[8]2769   type of transformation has been applied to the message body in order
2770   to safely transfer it between the sender and the recipient. This
2771   differs from the content-coding in that the transfer-coding is a
2772   property of the message, not of the entity.
2773</t>
[354]2774<figure><artwork type="abnf2616"><iref primary="true" item="Grammar" subitem="Transfer-Encoding"/><iref primary="true" item="Grammar" subitem="Transfer-Encoding-v"/>
[376]2775  <x:ref>Transfer-Encoding</x:ref>   = "Transfer-Encoding" ":" <x:ref>OWS</x:ref>
2776                        <x:ref>Transfer-Encoding-v</x:ref>
[354]2777  <x:ref>Transfer-Encoding-v</x:ref> = 1#<x:ref>transfer-coding</x:ref>
[8]2778</artwork></figure>
2779<t>
2780   Transfer-codings are defined in <xref target="transfer.codings"/>. An example is:
2781</t>
2782<figure><artwork type="example">
2783  Transfer-Encoding: chunked
2784</artwork></figure>
2785<t>
2786   If multiple encodings have been applied to an entity, the transfer-codings
2787   &MUST; be listed in the order in which they were applied.
2788   Additional information about the encoding parameters &MAY; be provided
2789   by other entity-header fields not defined by this specification.
2790</t>
2791<t>
2792   Many older HTTP/1.0 applications do not understand the Transfer-Encoding
2793   header.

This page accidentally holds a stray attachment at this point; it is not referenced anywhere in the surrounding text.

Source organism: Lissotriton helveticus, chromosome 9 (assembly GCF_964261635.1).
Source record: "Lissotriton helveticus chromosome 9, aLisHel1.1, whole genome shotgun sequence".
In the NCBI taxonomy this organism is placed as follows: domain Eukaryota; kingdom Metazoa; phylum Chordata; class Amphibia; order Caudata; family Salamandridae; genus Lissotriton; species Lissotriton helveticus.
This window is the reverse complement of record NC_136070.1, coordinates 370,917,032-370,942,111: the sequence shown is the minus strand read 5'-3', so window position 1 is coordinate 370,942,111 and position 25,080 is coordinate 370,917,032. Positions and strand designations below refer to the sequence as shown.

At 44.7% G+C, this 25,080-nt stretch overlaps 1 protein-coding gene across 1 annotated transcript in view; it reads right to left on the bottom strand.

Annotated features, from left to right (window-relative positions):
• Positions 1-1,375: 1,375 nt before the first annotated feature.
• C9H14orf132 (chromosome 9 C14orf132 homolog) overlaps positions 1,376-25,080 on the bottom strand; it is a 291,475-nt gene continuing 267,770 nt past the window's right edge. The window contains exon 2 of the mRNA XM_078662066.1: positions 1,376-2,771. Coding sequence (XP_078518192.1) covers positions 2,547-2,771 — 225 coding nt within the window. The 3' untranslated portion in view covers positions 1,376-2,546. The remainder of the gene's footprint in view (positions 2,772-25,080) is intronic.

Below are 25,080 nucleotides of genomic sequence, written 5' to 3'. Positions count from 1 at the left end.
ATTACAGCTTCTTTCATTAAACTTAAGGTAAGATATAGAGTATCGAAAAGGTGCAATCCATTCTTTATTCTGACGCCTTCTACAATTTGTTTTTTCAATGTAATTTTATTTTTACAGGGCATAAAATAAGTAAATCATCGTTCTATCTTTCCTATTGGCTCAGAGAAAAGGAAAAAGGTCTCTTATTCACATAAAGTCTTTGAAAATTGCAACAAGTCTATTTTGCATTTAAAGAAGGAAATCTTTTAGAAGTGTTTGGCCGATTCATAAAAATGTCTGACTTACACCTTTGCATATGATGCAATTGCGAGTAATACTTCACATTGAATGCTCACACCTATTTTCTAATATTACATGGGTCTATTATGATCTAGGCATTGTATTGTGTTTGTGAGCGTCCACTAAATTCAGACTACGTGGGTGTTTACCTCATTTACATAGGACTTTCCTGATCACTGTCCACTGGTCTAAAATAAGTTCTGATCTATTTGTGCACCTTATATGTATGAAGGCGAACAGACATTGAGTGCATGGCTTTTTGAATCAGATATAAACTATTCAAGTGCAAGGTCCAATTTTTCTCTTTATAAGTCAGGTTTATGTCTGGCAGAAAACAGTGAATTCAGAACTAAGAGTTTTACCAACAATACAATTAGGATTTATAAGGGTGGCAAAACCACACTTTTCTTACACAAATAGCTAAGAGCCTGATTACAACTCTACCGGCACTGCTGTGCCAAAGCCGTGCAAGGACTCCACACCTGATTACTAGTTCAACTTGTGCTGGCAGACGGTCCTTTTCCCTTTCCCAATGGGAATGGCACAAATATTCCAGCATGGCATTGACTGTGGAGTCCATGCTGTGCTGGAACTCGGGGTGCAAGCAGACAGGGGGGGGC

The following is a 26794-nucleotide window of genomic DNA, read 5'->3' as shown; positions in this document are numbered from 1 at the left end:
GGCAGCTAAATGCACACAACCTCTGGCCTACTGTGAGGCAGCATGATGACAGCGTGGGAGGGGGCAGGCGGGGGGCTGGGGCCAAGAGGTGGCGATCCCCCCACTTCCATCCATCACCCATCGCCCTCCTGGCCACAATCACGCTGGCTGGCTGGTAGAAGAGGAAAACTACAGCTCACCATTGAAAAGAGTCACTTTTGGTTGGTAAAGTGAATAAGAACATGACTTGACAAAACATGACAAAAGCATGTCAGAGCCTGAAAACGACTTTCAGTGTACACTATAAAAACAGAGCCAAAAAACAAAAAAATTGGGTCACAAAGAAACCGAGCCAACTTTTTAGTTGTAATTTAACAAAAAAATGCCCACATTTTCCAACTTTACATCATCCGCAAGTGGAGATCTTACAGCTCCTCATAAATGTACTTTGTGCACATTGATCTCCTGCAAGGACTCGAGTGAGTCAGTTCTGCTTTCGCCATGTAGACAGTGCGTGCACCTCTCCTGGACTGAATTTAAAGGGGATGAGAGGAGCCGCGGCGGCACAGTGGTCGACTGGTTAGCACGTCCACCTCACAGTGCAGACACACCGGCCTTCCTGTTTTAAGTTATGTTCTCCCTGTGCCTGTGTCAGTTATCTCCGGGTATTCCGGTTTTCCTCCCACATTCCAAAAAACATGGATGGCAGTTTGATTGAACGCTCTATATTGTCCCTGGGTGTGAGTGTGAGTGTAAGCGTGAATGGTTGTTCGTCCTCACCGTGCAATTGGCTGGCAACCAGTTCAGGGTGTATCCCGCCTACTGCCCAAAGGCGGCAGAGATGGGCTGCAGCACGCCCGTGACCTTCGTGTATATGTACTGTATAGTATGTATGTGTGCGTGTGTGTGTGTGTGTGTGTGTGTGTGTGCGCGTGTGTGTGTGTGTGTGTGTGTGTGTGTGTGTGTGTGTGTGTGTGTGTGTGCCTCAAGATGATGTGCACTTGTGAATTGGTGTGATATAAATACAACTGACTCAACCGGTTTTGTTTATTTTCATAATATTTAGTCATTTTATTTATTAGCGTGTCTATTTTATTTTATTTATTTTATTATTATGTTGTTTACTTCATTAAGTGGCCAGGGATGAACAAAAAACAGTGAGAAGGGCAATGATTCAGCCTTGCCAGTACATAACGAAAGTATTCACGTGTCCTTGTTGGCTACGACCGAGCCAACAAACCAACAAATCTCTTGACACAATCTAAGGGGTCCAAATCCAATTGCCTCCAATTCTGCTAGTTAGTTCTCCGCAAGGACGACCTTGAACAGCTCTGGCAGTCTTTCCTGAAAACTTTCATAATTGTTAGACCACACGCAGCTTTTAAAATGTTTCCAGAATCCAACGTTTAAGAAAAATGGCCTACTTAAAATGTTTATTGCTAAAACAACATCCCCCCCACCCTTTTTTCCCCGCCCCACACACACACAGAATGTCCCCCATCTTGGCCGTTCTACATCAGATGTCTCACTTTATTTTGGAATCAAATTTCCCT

2794</t>
2795</section>
2796
2797<section title="Upgrade" anchor="header.upgrade">
2798  <iref primary="true" item="Upgrade header" x:for-anchor=""/>
2799  <iref primary="true" item="Headers" subitem="Upgrade" x:for-anchor=""/>
[229]2800  <x:anchor-alias value="Upgrade"/>
[354]2801  <x:anchor-alias value="Upgrade-v"/>
[8]2802<t>
[354]2803   The general-header "Upgrade" allows the client to specify what
[8]2804   additional communication protocols it supports and would like to use
2805   if the server finds it appropriate to switch protocols. The server
2806   &MUST; use the Upgrade header field within a 101 (Switching Protocols)
2807   response to indicate which protocol(s) are being switched.
2808</t>
[354]2809<figure><artwork type="abnf2616"><iref primary="true" item="Grammar" subitem="Upgrade"/><iref primary="true" item="Grammar" subitem="Upgrade-v"/>
[366]2810  <x:ref>Upgrade</x:ref>   = "Upgrade" ":" <x:ref>OWS</x:ref> <x:ref>Upgrade-v</x:ref>